It goes without saying that science and technology play key roles in the formation of climate solutions. Yet they are not panaceas: in order to solve climate change, we need more than science and technology. Climate change and environmental destruction are all-encompassing—they impact all sectors of our realities, from our physical and mental health to our communities and societies, and the species and ecosystems that surround us. As a result, any actionable set of solutions must be as interconnected and diverse as the crises themselves.
This is the fundamental insight that I seek to bring forward with my new podcast, DoveTale. This project was germinated at both my home institution, Union Theological Seminary (where I will soon graduate with a master’s degree in divinity), and Columbia Climate School, where I have interned this academic year. Over the course of my studies, I have been fascinated to observe the ways in which the challenge of climate change and environmental destruction is being engaged in the humanities: How is climate change tied with the history of coloniality? What are the ethical, moral, and spiritual contexts and implications for these crises? How do we form a robust response to the mental and emotional challenges associated with our climate crisis?
As I immersed myself in this layer of the climate conversation within the academy, I became increasingly curious about the ways in which these questions are being engaged on the ground. What better way to find out than in conversation? On DoveTale, I converse with psychologists, religious leaders, artists, and Indigenous stewardship practitioners, scientists, and more. In speaking with this broad range of conversation partners, I seek to explore the various ways in which community climate and environmental leaders are interconnecting ethical, spiritual, psychological, moral, artistic, and historical dimensions with their work in community.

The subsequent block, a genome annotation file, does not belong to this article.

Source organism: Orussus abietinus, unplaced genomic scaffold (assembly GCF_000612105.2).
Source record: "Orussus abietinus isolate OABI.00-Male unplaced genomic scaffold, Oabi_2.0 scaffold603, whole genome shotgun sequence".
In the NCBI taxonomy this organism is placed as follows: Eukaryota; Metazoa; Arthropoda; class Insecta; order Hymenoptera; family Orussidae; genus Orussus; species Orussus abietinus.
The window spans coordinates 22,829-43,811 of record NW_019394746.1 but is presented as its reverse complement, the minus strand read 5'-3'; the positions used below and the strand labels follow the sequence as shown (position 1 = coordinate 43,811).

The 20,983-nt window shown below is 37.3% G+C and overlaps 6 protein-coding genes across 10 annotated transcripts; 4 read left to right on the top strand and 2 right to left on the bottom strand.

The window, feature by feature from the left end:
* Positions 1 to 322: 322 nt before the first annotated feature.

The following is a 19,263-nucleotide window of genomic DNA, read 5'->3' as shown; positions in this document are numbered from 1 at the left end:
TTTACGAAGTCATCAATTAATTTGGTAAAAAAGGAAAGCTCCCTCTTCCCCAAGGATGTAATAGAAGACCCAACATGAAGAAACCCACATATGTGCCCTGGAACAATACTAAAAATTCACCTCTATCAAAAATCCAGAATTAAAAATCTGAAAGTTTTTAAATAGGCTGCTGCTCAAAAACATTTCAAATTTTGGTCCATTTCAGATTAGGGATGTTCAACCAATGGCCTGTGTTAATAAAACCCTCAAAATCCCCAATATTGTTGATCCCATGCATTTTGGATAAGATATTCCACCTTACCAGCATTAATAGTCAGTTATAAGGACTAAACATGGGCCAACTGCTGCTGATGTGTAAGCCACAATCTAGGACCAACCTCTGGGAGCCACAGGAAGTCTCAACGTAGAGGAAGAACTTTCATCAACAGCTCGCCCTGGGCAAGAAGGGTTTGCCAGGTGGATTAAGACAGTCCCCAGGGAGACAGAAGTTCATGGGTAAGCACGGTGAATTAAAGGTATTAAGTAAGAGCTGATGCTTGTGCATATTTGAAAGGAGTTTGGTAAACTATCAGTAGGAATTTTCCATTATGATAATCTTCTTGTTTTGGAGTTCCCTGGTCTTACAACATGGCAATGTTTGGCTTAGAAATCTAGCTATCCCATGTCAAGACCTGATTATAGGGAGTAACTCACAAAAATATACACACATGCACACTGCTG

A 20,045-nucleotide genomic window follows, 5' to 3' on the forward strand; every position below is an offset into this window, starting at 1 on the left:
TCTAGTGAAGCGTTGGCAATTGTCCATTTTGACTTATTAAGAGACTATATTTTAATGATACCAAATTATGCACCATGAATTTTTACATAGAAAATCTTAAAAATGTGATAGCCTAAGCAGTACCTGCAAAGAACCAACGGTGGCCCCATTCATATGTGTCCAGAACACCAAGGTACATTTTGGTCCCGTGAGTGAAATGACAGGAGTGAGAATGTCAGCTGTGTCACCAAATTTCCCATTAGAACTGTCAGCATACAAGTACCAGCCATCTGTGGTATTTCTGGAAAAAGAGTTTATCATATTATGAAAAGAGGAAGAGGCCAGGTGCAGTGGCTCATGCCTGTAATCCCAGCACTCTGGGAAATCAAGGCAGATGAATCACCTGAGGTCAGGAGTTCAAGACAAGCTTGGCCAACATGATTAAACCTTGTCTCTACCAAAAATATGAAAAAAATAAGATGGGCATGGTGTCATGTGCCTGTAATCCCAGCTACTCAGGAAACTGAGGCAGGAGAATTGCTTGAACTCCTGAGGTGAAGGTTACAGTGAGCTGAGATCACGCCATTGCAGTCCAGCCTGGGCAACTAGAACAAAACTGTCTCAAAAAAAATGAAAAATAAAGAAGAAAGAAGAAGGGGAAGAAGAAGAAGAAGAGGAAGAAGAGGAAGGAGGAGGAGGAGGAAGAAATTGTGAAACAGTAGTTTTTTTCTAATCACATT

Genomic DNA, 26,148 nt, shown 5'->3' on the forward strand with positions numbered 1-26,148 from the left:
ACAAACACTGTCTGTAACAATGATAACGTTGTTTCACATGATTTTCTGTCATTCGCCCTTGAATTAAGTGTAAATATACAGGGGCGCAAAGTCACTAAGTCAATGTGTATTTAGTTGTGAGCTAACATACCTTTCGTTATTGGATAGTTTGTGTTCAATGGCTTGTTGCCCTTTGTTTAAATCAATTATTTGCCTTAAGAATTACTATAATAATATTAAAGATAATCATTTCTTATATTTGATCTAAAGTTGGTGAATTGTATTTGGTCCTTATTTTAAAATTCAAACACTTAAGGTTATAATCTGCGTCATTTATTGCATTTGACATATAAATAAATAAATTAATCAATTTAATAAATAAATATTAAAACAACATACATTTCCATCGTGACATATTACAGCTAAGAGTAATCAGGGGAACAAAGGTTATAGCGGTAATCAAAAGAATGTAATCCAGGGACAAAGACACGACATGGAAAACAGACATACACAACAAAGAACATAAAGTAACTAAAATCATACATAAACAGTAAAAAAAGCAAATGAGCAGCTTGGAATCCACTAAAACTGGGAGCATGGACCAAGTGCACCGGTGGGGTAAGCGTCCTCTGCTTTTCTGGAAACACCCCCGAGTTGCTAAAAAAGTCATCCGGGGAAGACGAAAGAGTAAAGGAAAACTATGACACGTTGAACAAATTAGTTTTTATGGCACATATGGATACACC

In Episode 1, I speak with Karen Blondel, a climate and housing justice advocate in Red Hook, Brooklyn, about the importance of fostering “social infrastructure” in developing a community response to ecological disasters, as well as the real-time impacts of environmental racism.
In Episode 2, I speak with Jen Robohm, Peter McDonough, Hayley Blackburn, and Rachel Williamson, who constitute a climate-and-mental-health affinity group at University of Montana, about the many levels of mental health impacts of climate change.
In Episode 3, I speak with Kyle Meyaard-Schaap, the vice president of the Evangelical Environmental Network, about the importance of appealing to people’s value systems when organizing around climate and environment in communities that may not be immediately receptive to hearing an environmental message.
DoveTale is available on Apple, Spotify, or wherever you listen to your podcasts. New episodes are released on a biweekly basis. Join me for this world tour of creative and intersectional climate solutions!